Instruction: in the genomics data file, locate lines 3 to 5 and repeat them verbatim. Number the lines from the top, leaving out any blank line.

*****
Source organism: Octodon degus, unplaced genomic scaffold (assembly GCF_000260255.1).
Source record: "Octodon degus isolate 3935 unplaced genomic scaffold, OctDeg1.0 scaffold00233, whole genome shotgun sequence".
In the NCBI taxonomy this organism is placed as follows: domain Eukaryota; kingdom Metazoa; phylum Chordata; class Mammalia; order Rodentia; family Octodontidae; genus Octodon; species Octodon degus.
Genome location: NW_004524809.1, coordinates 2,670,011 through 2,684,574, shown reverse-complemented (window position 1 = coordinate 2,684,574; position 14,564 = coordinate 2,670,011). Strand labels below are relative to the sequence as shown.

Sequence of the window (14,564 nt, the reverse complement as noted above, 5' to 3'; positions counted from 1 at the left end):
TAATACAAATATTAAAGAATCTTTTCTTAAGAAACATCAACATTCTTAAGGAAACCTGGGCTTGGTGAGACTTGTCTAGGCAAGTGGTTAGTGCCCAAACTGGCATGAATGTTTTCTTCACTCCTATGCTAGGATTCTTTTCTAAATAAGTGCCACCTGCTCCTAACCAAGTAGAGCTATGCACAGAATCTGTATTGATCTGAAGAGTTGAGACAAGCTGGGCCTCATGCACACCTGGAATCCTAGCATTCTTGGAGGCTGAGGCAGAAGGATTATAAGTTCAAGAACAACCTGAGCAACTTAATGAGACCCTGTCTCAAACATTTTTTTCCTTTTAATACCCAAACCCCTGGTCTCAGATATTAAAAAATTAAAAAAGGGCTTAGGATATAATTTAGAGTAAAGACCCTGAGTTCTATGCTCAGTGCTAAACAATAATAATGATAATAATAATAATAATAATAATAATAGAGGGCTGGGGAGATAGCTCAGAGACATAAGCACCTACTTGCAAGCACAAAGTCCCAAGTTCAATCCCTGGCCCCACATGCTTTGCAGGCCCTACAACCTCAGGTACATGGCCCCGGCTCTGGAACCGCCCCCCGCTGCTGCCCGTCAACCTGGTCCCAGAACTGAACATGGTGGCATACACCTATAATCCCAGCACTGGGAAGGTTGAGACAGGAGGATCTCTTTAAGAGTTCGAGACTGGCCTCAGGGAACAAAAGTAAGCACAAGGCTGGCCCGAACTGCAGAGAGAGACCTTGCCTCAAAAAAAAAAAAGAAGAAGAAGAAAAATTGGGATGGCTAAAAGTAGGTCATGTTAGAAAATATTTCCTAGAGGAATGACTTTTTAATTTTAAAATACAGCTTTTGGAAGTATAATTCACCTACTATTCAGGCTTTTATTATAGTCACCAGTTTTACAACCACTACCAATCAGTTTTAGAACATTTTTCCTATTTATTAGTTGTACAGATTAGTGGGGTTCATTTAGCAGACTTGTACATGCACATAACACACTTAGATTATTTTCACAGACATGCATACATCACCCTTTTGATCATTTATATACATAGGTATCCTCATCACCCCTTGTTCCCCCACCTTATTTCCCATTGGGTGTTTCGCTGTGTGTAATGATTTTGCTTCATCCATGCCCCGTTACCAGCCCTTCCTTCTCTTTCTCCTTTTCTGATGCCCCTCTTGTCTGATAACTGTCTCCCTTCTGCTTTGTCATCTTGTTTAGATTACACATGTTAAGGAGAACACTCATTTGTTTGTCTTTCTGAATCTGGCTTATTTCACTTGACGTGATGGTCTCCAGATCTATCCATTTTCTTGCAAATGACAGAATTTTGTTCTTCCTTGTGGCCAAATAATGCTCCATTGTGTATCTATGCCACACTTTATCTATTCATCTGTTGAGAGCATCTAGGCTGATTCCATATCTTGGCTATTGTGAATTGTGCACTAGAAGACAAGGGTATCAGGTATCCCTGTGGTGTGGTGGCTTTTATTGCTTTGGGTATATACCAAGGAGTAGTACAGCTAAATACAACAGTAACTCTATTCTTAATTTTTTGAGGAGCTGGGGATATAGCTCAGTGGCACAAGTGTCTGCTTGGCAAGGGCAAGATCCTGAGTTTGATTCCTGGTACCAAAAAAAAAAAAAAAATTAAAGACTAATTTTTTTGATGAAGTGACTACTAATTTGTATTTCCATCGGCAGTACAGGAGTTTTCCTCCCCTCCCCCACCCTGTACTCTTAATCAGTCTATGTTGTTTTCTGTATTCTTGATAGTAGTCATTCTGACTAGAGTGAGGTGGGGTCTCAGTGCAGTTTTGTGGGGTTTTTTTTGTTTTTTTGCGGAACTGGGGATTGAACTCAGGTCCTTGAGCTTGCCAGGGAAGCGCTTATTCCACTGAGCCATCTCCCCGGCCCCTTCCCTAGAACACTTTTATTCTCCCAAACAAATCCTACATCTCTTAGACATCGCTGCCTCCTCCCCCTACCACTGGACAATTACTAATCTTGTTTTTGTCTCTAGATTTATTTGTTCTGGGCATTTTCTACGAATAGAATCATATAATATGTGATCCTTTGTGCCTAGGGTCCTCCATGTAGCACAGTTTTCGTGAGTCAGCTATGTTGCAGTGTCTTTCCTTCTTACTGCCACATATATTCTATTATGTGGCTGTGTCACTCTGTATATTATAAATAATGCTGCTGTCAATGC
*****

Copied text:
In the NCBI taxonomy this organism is placed as follows: domain Eukaryota; kingdom Metazoa; phylum Chordata; class Mammalia; order Rodentia; family Octodontidae; genus Octodon; species Octodon degus.
Genome location: NW_004524809.1, coordinates 2,670,011 through 2,684,574, shown reverse-complemented (window position 1 = coordinate 2,684,574; position 14,564 = coordinate 2,670,011). Strand labels below are relative to the sequence as shown.

Sequence of the window (14,564 nt, the reverse complement as noted above, 5' to 3'; positions counted from 1 at the left end):